Meeting the Growing Need for Homelessness Prevention

In July, we celebrated the 5th anniversary of our countywide Homelessness Prevention System, a unique partnership designed to prevent homelessness before it begins. And thanks to the dedication and commitment of a broad coalition of public agencies, private funders, and nonprofit service providers, we are proud to report that this innovative program has assisted more than 12,000 residents at risk of losing their homes, with the overwhelming majority staying stably housed – both while receiving assistance AND after leaving the program.

Despite the success we’ve seen over the past 5 years, as state and federal protections and resources have expired we are starting to see a new wave of overwhelming need, often caused by extraordinary rental debt. To make matters worse, eviction filings in San Jose are surpassing pre-pandemic levels for the first time since 2020.

Given this reality, we must remain committed to assisting the growing number of residents at risk of being pushed out onto the streets.

The Emerging Tidal Wave of Suffering

We’re seeing deeply troubling signs of a displacement and eviction crisis.

Over the last year, we’ve seen the number of families requesting assistance each quarter nearly triple as various emergency rental assistance programs have expired. In the last quarter alone, we received more requests than our system’s annual capacity.

Even worse, we see that the families seeking help are facing even more severe situations. Over the past year, 83% of households assisted by the Homelessness Prevention System were considered severely rent burdened when they applied for assistance – more than half of whom were not making enough income to cover their monthly rent.

These trends are just a few of the reasons why we must continue improving and expanding the Homelessness Prevention System. In order to address the enormous need in our community, we’ll be focusing on two key efforts in the year ahead:

  1. We’ll be exploring strategies to better prioritize and target our services to those in our community who are facing the greatest risk of homelessness. With demand at an all-time high, there’s never been a more important time to ensure our limited resources are focused on the most vulnerable residents.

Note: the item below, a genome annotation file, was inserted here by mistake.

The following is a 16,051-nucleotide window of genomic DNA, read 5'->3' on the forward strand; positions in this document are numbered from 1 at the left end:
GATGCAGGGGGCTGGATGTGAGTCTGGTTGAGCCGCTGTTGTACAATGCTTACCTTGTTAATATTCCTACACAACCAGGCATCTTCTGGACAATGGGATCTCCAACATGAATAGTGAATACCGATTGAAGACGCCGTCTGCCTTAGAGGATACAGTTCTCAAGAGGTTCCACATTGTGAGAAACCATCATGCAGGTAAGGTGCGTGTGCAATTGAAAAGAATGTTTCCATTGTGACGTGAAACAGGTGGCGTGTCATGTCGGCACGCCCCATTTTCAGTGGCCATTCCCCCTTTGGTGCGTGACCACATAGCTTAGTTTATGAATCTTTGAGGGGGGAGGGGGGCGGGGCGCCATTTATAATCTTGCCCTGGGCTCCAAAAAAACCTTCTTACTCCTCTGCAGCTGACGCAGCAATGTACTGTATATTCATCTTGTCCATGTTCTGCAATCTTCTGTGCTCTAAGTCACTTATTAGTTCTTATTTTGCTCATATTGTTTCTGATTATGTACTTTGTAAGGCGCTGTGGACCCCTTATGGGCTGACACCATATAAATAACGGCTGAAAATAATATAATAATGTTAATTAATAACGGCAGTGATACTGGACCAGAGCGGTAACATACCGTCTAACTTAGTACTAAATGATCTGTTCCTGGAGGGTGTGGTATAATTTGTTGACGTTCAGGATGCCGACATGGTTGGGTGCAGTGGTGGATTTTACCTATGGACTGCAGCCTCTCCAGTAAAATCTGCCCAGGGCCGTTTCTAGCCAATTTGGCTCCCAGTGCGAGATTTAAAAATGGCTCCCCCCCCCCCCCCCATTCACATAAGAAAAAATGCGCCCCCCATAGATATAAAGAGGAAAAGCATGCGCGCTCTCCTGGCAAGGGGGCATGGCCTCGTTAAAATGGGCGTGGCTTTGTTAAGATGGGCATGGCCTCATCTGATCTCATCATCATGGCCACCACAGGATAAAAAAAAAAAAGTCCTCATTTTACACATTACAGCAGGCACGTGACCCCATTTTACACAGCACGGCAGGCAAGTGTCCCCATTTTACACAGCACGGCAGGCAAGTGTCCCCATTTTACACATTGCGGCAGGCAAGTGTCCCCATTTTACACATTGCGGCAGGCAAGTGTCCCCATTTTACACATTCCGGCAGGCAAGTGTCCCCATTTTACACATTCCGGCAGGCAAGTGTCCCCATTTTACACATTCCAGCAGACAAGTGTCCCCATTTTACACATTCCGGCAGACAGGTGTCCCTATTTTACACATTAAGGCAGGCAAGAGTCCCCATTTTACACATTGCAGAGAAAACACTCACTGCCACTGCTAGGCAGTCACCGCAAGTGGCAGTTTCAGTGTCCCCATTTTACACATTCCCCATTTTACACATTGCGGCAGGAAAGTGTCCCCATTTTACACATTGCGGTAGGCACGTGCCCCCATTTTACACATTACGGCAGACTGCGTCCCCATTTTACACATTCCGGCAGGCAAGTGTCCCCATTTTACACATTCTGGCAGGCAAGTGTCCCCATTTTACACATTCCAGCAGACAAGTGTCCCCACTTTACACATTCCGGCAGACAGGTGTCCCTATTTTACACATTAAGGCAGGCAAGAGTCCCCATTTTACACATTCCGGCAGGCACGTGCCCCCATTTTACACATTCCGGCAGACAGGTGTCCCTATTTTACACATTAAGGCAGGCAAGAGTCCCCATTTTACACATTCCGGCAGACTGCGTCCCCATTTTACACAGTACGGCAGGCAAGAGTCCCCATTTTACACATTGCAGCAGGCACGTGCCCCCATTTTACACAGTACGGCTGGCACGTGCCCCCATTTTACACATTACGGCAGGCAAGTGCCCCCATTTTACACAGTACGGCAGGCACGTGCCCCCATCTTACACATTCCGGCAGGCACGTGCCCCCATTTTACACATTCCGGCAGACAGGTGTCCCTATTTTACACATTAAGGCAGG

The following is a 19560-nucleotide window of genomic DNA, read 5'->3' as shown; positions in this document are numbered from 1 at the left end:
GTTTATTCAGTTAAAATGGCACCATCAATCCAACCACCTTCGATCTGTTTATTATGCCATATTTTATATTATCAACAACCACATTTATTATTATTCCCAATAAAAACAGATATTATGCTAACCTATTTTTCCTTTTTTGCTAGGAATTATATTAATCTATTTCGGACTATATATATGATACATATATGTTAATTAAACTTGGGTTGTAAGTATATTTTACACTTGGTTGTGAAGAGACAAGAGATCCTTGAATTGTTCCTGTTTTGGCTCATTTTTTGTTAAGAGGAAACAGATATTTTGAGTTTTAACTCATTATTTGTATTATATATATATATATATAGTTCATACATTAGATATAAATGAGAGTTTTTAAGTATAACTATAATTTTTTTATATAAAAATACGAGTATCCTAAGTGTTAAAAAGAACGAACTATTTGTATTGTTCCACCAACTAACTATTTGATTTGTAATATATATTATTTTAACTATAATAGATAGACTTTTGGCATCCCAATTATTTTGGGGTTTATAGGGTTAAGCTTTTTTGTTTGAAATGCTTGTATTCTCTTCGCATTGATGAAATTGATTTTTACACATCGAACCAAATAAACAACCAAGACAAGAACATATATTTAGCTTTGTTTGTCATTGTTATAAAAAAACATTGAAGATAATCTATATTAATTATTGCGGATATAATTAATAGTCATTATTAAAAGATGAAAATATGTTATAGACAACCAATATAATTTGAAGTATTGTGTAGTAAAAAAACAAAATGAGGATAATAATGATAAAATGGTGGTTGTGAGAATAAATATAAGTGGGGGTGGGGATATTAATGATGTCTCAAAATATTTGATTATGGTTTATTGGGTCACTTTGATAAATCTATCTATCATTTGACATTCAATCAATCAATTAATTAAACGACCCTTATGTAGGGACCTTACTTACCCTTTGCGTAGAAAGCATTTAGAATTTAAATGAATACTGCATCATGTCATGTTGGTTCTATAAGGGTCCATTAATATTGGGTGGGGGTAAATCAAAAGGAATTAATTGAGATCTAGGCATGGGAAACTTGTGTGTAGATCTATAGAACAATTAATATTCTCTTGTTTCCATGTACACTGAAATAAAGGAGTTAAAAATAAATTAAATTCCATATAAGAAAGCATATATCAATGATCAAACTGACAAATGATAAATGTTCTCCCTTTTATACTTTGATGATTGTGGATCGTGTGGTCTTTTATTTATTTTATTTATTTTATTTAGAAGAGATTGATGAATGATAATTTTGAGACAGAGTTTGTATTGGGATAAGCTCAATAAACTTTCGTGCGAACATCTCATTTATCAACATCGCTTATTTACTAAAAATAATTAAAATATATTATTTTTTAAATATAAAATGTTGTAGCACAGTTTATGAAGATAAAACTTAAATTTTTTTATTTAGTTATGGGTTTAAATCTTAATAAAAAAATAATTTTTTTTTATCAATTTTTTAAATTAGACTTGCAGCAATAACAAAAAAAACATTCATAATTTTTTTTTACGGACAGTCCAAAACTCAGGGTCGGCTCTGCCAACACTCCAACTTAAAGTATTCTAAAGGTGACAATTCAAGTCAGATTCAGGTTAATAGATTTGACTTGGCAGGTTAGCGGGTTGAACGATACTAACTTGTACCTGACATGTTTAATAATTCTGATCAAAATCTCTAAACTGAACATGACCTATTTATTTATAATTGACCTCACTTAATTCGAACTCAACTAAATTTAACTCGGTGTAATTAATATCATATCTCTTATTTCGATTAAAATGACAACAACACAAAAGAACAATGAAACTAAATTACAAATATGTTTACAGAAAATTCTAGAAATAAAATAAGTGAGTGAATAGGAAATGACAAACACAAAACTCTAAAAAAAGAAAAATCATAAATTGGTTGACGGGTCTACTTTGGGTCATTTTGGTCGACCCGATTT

2. We will continue our efforts to raise the funding and build the infrastructure to serve more at-risk families, and ultimately achieve the Community Plan goal to provide Homelessness Prevention assistance to 2,500 households annually by 2025. 

Want to Learn More About Our Countywide Homelessness Prevention System?

We brought together a panel of our Homelessness Prevention System partners – along with representatives from University of Notre Dame’s Wilson Sheehan Lab for Economic Opportunities (LEO) – to share their perspectives on the impact of the countywide Homelessness Prevention System and the challenges ahead of us. 

Thanks to Our Committed Partners

As we consider ways to scale up to meet the tremendous need in our community, we must take a minute to acknowledge the heroic efforts of so many partners in the community.

First and foremost, we owe a debt of gratitude to the 19 nonprofits who belong to our Homelessness Prevention System and are on the front lines of delivering financial assistance, case management, legal support and other services to vulnerable families in our community.

And none of this would be possible without the generous financial support from our growing network of public and private funders, who were instrumental in providing the resources needed to scale from a small pilot program in 2017 to a network assisting 1,600 families annually.

The past five years have shown what is possible when all sectors of our community work together to assist our most vulnerable neighbors. And now, our challenge is to scale this proven solution to meet the size of the crisis. By continuing to properly invest in Homelessness Prevention, our community can take a big step towards achieving a future where homelessness is rare, brief and non-recurring.

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